South Korea and the United States have begun a new round of joint military exercises on Monday, officials say, the second round to take place this year.
Thousands of soldiers are taking part in computer-aided drills designed to test defense capabilities.
South Korea says that North Korea, which was angered by the previous drill, was notified well in advance.
The drills come as the North agreed to family reunions and reached a deal with the South on an industrial zone.
The drills, known as Ulchi Freedom Guardian, are expected to last for 12 days and mobilizes about 50,000 members of the South Korean military and 30,000 US servicemen, reports Yonhap news agency.
South Korea and the US have begun a new round of joint military exercises on Monday, the second to take place this year
They are intended to help “ensure stability and security on the peninsula and reaffirm the US commitment to the north-east Asia region”, says a statement from the United States Forces Korea.
The drills come as tensions are starting to ease in the peninsula.
On Sunday, North Korea agreed to a South Korean proposal to resume in September reuniting families separated since the 1950-1953 Korean War.
Many families were separated at the end of the war by the dividing of the peninsula. The two sides remain technically at war, because the conflict ended in an armistice and not a peace deal. The last reunions were held in 2010.
Last week, officials of the two Koreas also reached an agreement about re-opening the Kaesong joint industrial zone – the last functioning inter-Korean joint project and a key source of revenue for Pyongyang.
The Kaesong Industrial Complex, which lies just inside North Korea, is home to 123 South Korean factories which employ more than 50,000 North Korean workers.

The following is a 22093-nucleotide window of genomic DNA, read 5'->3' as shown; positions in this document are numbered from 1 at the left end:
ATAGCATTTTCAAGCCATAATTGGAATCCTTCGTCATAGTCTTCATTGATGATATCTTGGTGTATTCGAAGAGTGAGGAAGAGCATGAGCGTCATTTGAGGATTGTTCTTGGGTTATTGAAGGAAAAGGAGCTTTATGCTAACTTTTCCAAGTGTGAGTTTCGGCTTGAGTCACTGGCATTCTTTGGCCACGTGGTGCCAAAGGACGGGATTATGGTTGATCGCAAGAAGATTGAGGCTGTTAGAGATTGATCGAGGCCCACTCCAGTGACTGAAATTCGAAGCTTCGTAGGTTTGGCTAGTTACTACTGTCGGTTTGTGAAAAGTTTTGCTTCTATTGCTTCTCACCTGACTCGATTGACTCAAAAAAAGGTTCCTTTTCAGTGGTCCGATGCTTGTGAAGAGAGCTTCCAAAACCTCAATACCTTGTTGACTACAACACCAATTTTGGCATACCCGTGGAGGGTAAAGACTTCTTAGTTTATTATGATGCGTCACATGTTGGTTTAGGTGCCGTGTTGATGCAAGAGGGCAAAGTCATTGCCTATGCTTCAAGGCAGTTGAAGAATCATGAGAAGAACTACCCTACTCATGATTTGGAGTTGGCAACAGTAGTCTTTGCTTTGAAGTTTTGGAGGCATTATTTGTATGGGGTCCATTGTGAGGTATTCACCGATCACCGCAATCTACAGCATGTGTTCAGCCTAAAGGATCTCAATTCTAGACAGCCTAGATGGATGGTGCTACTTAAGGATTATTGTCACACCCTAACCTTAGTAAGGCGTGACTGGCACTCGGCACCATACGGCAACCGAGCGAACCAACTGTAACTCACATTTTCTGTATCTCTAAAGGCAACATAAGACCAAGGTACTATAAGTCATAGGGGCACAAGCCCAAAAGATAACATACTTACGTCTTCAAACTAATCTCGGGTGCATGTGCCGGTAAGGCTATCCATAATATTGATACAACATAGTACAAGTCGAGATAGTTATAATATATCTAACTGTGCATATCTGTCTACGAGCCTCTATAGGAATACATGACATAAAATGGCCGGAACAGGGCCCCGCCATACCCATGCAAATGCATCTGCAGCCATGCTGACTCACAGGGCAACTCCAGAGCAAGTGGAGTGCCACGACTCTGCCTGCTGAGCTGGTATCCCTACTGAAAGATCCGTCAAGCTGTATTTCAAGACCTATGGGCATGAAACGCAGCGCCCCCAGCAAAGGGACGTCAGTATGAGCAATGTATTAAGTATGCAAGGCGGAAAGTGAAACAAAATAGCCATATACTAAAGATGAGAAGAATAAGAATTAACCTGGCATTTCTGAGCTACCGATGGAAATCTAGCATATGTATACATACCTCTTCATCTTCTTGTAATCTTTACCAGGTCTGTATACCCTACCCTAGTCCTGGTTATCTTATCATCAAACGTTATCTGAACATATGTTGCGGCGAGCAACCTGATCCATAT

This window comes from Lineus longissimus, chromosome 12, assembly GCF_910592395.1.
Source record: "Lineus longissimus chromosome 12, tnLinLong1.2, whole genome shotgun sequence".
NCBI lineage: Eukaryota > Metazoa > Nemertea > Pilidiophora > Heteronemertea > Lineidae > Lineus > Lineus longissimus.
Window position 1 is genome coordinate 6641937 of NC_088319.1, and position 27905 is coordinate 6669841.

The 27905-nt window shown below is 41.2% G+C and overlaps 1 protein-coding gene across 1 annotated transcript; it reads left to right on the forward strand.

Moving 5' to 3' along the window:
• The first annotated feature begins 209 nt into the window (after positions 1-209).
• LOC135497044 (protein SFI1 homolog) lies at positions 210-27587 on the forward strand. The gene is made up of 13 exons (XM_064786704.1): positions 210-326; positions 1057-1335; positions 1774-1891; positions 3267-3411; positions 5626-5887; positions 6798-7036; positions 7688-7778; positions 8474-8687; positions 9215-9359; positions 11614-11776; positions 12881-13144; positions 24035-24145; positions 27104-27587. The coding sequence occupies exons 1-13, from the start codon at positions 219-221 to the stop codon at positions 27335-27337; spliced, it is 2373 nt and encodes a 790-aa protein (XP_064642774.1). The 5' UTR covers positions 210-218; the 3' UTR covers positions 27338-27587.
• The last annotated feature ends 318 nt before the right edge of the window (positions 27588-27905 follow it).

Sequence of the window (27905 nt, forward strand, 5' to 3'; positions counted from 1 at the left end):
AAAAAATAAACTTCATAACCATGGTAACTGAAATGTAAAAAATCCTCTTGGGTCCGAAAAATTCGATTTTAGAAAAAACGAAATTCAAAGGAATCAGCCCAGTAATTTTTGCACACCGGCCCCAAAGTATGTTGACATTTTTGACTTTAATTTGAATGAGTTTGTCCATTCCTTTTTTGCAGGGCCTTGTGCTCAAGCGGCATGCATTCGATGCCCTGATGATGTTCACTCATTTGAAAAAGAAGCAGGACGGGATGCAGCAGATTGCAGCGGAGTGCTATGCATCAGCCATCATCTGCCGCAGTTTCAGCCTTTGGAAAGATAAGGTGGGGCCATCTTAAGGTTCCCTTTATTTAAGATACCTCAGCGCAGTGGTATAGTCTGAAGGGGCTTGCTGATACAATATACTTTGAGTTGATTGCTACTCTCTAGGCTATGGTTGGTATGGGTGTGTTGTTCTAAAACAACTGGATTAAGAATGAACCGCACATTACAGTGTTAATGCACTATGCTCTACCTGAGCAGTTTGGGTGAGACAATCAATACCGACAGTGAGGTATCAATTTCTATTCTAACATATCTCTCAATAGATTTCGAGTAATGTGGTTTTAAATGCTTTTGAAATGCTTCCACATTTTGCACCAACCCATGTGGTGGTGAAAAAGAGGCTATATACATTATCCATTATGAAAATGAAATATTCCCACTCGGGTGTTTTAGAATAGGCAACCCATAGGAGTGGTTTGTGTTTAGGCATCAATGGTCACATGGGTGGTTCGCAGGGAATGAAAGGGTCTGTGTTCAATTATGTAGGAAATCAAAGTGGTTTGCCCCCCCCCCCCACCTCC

North Korea withdrew its workers in April, angered by the expansion of UN sanctions after its February 12 nuclear test and annual US-South Korea military drills.
The accord came after six rounds of talks ended unsuccessfully.
The United States has decided to delay Minuteman III intercontinental ballistic missile (ICBM) test scheduled for next week, Pentagon officials have announced.
The Minuteman III ICBM test was put off over concerns it could be misinterpreted by North Korea, amid fears of a conflict.
The test could be postponed till May, in what correspondents say will be portrayed by Pyongyang as a victory.
North Korea has issued a series of unusually strong threats since it was sanctioned by the UN in March for carrying out a third nuclear test.
The Minuteman III ICBM test was put off over concerns it could be misinterpreted by North Korea, amid fears of a conflict
The communist country has threatened nuclear strikes on the US, formally declared war on South Korea, and pledged to reopen a nuclear reactor in defiance of UN Security Council resolutions.
A Pentagon official said the US wanted to “avoid any misperception or miscalculation” that might result from the Minuteman 3 test.
The US and South Korean officials have sought to play down fears of a conflict on the Korean peninsula in recent days.
Pyongyang will likely use the delay to its advantage in propaganda, and say the US has been forced to climb down in the face of resilience from the North Korean army.
The North Korean media are full of images of military preparedness intended to rally people behind the leadership.
On Friday, North Korea warned it would not be able to guarantee the safety of embassy staff in the event of a war, but no foreign governments have announced plans to evacuate their embassies.
Many of North Korea’s angry statements have cited annual military exercises between US and South Korean forces as provocation.
The US flew nuclear-capable B2 and B52 bombers over the South as part of the drill, and has since deployed warships with missile defense systems to the region.
This week, North Korea reportedly moved at least one missile to its east coast. It has threatened to strike the Pacific island of Guam, where the US has a military base.
North Korea’s missiles have the capability to carry nuclear warheads, but the country is not yet thought to have developed such warheads.
Many observers say that North Korea’s belligerent rhetoric appears intended for a domestic audience and at shoring up the position of Kim Jong-un, who came to power after his father’s death in December 2011.